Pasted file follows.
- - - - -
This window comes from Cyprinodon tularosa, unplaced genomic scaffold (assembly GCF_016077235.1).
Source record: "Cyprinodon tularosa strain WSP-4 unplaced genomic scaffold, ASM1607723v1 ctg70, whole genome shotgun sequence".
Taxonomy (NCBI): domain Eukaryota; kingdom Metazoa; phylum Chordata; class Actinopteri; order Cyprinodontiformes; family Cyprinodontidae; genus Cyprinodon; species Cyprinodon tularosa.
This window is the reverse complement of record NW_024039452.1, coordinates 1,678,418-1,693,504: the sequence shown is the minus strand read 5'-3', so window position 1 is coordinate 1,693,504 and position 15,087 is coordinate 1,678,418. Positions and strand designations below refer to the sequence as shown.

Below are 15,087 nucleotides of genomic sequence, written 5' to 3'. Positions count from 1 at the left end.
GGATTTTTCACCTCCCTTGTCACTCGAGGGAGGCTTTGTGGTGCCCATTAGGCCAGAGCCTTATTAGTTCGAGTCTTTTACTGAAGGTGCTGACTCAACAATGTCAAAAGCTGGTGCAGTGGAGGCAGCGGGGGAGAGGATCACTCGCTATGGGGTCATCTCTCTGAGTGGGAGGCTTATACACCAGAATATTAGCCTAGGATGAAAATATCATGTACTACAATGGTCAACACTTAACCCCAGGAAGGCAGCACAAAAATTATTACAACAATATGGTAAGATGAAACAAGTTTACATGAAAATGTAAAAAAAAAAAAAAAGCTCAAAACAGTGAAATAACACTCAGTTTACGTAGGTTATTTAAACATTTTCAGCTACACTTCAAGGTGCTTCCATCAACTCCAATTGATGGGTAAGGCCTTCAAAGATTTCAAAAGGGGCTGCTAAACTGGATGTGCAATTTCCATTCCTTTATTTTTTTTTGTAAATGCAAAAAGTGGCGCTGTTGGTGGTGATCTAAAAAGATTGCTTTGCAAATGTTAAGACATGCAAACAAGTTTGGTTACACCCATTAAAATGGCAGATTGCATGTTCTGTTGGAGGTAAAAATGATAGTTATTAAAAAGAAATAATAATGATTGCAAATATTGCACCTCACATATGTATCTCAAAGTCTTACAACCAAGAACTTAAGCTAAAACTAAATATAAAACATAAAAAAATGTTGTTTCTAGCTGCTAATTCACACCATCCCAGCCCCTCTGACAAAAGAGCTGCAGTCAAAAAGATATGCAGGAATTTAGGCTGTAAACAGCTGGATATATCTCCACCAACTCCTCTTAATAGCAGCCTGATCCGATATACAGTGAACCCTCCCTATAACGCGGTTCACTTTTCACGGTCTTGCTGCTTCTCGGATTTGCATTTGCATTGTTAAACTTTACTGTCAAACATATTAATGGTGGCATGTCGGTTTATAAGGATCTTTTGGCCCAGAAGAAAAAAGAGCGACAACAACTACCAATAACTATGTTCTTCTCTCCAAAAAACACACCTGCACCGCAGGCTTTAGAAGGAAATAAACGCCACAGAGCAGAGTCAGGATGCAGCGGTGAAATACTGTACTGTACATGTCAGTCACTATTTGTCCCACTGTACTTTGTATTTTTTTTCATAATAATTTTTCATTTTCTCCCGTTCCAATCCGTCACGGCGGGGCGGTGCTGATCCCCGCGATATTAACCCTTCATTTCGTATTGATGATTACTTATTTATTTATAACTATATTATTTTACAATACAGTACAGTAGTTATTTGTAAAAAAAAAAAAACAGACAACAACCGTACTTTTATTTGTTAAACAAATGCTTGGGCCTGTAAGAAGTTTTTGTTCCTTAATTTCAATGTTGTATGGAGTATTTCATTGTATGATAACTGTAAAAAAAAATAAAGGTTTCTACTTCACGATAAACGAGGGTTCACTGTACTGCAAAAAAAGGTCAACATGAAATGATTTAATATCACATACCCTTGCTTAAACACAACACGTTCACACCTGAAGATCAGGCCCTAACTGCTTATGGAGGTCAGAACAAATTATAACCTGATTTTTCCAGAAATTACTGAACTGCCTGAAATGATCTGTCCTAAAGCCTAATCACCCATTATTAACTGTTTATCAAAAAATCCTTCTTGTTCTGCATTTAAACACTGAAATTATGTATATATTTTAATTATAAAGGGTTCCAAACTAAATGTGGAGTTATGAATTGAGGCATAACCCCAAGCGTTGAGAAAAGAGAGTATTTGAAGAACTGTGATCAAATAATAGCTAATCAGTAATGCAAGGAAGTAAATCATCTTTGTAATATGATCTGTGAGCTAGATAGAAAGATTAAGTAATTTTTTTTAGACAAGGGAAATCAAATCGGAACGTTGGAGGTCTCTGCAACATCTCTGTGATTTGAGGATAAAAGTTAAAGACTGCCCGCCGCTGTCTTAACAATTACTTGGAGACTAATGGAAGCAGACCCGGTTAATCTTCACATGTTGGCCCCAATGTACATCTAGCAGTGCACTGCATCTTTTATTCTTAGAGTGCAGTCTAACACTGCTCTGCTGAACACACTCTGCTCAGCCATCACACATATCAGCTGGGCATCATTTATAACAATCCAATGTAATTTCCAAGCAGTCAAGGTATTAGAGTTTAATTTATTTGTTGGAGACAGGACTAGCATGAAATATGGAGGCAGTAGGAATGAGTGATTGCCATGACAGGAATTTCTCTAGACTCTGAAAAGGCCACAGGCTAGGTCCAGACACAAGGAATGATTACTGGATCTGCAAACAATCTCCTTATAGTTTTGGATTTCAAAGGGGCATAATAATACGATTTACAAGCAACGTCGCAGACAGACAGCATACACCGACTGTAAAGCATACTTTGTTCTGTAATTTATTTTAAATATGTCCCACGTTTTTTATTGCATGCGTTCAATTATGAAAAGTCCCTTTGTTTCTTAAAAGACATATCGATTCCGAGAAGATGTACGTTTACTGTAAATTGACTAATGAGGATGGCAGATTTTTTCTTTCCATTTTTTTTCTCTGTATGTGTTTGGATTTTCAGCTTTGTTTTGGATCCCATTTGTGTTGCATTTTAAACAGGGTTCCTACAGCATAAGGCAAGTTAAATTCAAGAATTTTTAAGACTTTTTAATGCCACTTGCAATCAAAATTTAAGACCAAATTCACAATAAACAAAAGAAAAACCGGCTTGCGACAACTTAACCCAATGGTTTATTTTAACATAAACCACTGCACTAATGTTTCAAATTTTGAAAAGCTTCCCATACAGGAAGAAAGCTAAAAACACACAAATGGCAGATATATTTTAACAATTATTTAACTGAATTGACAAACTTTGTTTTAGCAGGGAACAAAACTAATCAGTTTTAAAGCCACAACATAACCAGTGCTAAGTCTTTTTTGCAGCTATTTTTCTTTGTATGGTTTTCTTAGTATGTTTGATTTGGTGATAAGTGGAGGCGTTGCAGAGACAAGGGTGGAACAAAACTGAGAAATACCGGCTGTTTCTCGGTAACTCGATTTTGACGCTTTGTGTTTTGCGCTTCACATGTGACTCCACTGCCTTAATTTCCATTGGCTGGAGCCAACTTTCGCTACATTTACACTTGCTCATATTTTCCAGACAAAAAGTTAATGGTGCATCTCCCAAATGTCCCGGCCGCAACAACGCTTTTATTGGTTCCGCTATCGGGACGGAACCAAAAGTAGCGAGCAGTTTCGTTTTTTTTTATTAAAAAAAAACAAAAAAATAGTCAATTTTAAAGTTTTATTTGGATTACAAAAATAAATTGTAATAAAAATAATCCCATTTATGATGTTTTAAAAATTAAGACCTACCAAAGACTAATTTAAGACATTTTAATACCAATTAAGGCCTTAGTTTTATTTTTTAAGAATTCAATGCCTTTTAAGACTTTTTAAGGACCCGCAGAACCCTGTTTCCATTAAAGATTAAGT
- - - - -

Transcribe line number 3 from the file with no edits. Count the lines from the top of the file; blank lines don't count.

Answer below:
Taxonomy (NCBI): domain Eukaryota; kingdom Metazoa; phylum Chordata; class Actinopteri; order Cyprinodontiformes; family Cyprinodontidae; genus Cyprinodon; species Cyprinodon tularosa.